Note that the above example is just one way you could organize the information. Taking another look at the “model answer” provided on the IELTS page will let you compare two different ways you could write about this information.

4. Use Clear and Analytical Language

Expressing Percentages

One helpful way of presenting numbers is using percentages.

Have a look at some language for expressing percentages that you may want to include in your own writing:

  • The smallest/largest percentage of students is currently unemployed.
  • Out of a total of 11,000 employees, only 15% are qualified.
  • The number of female drivers rose/dropped to 40% last year.
  • Their profit decreased/increased by 12%.
  • 20% of the recruits were from rural areas.
  • The percentage doubled/tripled in the next year.
  • There were more children than adults (70% and 30% respectively).

Expressing Changes

You may want to use other words and phrases to express changes. Here are a couple of useful ways to build phrases about changes.

  • Verb + adverb

The number of female employees having formal qualifications…

…rose dramatically.

…increased suddenly.

…decreased sharply.

…dropped steeply.

…fluctuated slightly.

…fell steadily. 

  • Adjective + noun

There was a dramatic rise in the number of female employees having formal qualifications.

Depending on the situation, you could also say: There was a…    

…sudden increase

…sharp decrease

…steep drop

…slight fluctuation

…steady fall

One of the best ways to pick up these phrases is by immersing yourself in native English content. For example, you could try using the financial or business sections of English newspapers. News sources will not only help you pick up new professional and analytical phrases, but they will also enable you to see them used in context in written English, which will help you understand how you could use them in the IELTS Writing Task 1.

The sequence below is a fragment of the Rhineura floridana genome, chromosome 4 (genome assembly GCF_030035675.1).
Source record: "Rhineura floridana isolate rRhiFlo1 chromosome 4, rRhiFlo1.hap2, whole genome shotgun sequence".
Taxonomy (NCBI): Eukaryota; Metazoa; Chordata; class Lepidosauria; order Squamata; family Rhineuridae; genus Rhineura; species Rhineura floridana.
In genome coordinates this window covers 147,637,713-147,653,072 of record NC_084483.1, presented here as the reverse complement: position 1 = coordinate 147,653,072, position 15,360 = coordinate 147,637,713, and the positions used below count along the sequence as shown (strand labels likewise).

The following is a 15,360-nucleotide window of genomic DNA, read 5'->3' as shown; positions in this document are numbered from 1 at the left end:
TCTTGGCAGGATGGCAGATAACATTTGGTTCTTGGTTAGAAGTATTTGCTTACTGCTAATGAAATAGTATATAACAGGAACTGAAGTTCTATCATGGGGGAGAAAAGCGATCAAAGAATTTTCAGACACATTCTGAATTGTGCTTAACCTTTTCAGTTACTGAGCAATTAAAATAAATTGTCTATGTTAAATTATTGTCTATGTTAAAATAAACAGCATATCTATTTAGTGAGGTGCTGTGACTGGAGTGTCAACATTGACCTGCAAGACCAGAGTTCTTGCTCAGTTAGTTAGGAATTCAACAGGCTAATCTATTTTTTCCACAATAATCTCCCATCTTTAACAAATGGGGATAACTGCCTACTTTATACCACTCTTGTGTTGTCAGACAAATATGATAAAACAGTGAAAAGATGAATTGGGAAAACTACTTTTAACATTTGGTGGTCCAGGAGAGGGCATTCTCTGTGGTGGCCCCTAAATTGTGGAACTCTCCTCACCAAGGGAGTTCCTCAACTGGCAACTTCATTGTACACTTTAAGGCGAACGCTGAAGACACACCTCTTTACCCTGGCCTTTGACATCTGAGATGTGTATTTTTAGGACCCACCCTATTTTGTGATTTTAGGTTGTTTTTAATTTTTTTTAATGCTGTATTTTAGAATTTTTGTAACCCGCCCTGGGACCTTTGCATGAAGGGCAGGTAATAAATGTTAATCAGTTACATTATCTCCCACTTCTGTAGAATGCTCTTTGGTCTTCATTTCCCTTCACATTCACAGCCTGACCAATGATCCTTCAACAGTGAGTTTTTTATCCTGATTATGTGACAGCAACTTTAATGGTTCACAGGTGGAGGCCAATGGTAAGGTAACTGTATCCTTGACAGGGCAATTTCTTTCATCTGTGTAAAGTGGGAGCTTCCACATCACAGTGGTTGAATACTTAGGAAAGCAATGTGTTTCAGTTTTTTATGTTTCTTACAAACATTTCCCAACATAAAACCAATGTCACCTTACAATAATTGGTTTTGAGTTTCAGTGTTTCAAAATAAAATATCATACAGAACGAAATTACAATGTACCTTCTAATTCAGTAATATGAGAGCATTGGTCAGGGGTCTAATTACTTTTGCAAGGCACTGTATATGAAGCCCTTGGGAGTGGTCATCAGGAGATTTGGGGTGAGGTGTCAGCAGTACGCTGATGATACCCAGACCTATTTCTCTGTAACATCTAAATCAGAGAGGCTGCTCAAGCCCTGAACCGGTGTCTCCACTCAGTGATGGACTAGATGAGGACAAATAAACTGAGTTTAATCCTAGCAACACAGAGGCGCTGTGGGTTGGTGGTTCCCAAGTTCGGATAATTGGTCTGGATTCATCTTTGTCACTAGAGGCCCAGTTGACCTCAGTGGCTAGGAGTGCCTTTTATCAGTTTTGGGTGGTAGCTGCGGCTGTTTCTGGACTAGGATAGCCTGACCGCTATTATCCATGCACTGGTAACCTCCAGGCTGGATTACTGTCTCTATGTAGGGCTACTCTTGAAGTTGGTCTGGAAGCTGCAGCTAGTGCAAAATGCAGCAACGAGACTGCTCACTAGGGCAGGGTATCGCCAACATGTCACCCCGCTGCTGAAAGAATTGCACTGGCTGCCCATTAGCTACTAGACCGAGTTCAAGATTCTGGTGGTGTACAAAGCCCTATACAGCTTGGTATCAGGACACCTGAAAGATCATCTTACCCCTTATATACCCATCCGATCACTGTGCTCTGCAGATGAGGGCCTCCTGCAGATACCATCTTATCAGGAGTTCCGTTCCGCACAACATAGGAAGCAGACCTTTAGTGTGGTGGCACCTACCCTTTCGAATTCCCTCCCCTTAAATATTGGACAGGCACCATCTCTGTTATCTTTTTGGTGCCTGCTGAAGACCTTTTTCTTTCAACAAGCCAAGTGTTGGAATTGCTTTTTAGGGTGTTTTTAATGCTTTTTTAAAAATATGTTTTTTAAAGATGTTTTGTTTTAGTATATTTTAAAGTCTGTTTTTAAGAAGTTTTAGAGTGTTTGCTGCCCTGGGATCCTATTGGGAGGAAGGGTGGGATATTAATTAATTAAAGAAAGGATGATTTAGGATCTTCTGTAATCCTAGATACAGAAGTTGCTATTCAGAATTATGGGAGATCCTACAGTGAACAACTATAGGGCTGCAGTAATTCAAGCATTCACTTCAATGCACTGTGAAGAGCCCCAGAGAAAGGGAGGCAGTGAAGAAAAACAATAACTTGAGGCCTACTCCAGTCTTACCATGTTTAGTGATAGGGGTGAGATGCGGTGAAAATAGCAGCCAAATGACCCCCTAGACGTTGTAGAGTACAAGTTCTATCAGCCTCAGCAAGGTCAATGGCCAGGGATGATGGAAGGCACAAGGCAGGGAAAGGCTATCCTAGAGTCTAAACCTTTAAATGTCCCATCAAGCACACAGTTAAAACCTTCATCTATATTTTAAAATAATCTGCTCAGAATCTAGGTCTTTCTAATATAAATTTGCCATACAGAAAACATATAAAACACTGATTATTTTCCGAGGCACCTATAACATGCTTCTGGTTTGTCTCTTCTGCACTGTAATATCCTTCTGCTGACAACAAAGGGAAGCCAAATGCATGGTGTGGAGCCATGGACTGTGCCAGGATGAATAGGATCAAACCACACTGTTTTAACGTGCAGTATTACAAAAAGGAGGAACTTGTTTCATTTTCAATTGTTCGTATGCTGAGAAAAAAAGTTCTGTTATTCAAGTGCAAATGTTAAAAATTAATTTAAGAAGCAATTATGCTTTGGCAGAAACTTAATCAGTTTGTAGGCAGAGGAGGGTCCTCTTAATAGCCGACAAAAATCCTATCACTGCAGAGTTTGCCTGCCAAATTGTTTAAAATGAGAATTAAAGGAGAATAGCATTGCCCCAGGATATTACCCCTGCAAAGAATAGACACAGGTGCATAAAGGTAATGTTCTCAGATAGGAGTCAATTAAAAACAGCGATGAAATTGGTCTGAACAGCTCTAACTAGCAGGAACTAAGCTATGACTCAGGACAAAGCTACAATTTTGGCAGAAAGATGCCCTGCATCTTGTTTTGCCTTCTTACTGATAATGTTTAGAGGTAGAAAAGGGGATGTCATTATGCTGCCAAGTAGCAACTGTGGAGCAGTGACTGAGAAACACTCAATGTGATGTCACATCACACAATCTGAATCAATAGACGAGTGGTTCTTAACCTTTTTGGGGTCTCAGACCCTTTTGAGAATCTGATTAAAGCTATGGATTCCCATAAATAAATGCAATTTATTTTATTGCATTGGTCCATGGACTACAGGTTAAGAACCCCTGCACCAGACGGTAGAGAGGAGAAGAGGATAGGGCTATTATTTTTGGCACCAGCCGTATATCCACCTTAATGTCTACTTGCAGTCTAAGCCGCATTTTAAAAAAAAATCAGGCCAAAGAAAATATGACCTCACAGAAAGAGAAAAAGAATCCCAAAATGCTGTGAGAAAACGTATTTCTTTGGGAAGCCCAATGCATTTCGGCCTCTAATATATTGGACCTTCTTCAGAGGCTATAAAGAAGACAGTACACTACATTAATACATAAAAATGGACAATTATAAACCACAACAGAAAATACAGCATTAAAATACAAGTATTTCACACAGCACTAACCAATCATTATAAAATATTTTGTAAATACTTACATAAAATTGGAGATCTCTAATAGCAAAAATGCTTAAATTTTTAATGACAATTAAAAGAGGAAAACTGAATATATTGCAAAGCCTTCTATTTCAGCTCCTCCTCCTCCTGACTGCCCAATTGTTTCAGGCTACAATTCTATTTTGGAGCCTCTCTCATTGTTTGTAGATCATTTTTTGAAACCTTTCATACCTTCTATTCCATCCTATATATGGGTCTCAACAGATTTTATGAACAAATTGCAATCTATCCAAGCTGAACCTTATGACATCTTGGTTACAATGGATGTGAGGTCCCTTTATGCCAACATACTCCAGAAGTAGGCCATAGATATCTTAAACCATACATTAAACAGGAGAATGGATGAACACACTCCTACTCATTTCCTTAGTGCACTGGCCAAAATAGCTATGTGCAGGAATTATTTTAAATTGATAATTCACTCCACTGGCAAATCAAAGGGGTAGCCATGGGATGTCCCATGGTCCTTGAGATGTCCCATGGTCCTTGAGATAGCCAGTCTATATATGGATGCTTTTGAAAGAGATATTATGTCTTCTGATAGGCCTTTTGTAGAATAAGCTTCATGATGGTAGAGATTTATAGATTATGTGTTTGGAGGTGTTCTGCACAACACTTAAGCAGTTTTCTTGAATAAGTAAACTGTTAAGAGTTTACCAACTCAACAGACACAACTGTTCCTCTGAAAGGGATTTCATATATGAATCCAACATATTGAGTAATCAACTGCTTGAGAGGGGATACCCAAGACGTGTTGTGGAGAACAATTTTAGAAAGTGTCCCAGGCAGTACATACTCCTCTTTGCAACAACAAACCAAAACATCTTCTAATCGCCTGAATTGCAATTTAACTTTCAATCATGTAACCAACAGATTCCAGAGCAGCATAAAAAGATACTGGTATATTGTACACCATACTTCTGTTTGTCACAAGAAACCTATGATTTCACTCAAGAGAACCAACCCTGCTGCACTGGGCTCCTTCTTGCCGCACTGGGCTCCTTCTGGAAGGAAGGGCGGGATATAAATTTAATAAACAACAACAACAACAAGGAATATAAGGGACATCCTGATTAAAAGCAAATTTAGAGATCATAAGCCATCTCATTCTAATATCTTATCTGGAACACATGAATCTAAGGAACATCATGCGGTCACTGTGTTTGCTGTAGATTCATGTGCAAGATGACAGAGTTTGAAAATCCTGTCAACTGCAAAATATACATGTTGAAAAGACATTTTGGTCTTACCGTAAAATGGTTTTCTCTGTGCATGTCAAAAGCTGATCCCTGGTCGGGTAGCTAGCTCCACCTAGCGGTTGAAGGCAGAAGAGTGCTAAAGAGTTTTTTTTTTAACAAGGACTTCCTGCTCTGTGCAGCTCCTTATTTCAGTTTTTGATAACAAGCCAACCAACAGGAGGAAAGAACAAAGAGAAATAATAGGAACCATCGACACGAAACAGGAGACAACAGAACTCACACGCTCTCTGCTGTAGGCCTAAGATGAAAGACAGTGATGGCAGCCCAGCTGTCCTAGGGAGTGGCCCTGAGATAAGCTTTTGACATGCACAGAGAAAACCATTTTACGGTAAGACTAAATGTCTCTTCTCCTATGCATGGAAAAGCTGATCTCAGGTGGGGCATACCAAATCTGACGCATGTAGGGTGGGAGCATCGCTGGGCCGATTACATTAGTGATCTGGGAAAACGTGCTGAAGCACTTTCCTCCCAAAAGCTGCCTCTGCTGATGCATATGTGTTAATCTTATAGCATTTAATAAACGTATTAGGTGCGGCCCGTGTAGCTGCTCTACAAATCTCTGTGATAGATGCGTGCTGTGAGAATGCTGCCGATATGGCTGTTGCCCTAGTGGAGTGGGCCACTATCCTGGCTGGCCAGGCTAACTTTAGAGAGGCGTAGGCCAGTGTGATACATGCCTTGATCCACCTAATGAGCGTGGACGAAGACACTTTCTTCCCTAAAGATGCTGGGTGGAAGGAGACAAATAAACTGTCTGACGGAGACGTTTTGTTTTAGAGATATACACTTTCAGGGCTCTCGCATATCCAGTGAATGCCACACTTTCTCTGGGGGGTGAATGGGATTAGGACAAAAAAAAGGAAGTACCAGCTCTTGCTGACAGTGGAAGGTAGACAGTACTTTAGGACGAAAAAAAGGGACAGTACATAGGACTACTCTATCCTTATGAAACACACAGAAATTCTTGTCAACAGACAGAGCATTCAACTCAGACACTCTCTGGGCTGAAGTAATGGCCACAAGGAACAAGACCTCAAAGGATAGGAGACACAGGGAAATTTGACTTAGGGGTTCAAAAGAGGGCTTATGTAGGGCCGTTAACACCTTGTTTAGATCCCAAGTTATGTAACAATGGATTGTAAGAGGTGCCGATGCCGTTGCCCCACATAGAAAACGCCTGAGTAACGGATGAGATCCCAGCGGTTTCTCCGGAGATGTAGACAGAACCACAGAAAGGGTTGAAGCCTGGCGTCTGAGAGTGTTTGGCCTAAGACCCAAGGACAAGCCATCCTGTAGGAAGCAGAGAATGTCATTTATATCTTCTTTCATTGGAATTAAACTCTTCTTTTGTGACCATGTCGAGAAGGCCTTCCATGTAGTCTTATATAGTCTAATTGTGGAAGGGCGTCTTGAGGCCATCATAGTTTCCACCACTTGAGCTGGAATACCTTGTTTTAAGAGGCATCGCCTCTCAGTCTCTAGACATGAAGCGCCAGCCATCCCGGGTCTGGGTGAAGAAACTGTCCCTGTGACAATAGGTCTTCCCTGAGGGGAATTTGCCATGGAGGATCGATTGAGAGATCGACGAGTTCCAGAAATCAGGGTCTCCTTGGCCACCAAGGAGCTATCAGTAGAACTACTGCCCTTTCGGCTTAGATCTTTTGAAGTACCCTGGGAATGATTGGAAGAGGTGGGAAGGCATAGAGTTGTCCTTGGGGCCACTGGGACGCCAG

Another resource you could try using is FluentU. This language learning program offers an array of authentic English videos such as informative clips and interesting talks. Each video features interactive captions as well as accompanying transcripts and quizzes which allow you to start practicing right away. You could also use the contextual video dictionary to search for specific vocabulary and find videos where it’s used in context by native speakers.

By immersing yourself in professional native English content you’ll be able to identify the different writing styles and tones as well as key vocabulary to start using to make your writing sound more fluent!

Achieving a Formal Tone

It’s a good idea to try to achieve an impersonal, formal tone and avoid being too subjective and informal.

To do this, avoid using “I” as the subject of a sentence:

Personal, subjective: I can notice that…

Impersonal, objective: It can be noticed that…

Use the infinitive (“to…”) after phrases like “it is necessary” or “it is important”:

It is necessary to instruct all new recruits.

It is important to organize reports well.

Use the gerund form of a verb (the “-ing” form) after phrases like “…involves”:

This part of the training involves participants working in pairs.

5. Don’t Forget to Proofread Your Writing

Proofreading can help you gain some extra points by minimizing the number of mistakes in your writing. However, remember that you don’t have the time to rewrite entire sentences. 

Set aside around five minutes for proofreading when you’re done writing. Your priority is to finish the writing task, though, so don’t sacrifice writing time for proofreading time.

A good rule is to never hand in your writing early. Use whatever time you have left for proofreading.

If possible, proofread once for grammar and vocabulary mistakes and then once again for spelling mistakes. You may not notice spelling mistakes if you focus on grammar and vocabulary and vice versa.

Remember that this is a English language writing test, so the evaluators will focus a lot on your grammar, vocabulary and spelling, as well as on your ability to organize your writing.


The IELTS Writing Task 1 may seem difficult at first, but once you practice writing effectively, along with planning and proofreading, you’ll know exactly what to do on the big day!

Maybe even more importantly, preparing for this part of the exam will help you learn to present statistics in a logical and coherent (clear and consistent) way.